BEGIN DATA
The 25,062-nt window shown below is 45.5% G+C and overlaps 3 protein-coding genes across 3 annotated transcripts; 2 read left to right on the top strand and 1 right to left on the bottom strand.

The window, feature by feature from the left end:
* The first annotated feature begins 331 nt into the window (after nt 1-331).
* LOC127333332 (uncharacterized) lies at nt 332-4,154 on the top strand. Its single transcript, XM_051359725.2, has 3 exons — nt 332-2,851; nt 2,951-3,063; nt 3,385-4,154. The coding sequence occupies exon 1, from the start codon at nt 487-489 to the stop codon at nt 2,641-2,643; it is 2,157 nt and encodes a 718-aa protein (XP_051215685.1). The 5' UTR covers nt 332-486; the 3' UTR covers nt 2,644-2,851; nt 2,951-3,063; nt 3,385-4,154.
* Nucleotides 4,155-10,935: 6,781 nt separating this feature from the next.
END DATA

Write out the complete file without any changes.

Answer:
The 25,062-nt window shown below is 45.5% G+C and overlaps 3 protein-coding genes across 3 annotated transcripts; 2 read left to right on the top strand and 1 right to left on the bottom strand.

The window, feature by feature from the left end:
* The first annotated feature begins 331 nt into the window (after nt 1-331).
* LOC127333332 (uncharacterized) lies at nt 332-4,154 on the top strand. Its single transcript, XM_051359725.2, has 3 exons — nt 332-2,851; nt 2,951-3,063; nt 3,385-4,154. The coding sequence occupies exon 1, from the start codon at nt 487-489 to the stop codon at nt 2,641-2,643; it is 2,157 nt and encodes a 718-aa protein (XP_051215685.1). The 5' UTR covers nt 332-486; the 3' UTR covers nt 2,644-2,851; nt 2,951-3,063; nt 3,385-4,154.
* Nucleotides 4,155-10,935: 6,781 nt separating this feature from the next.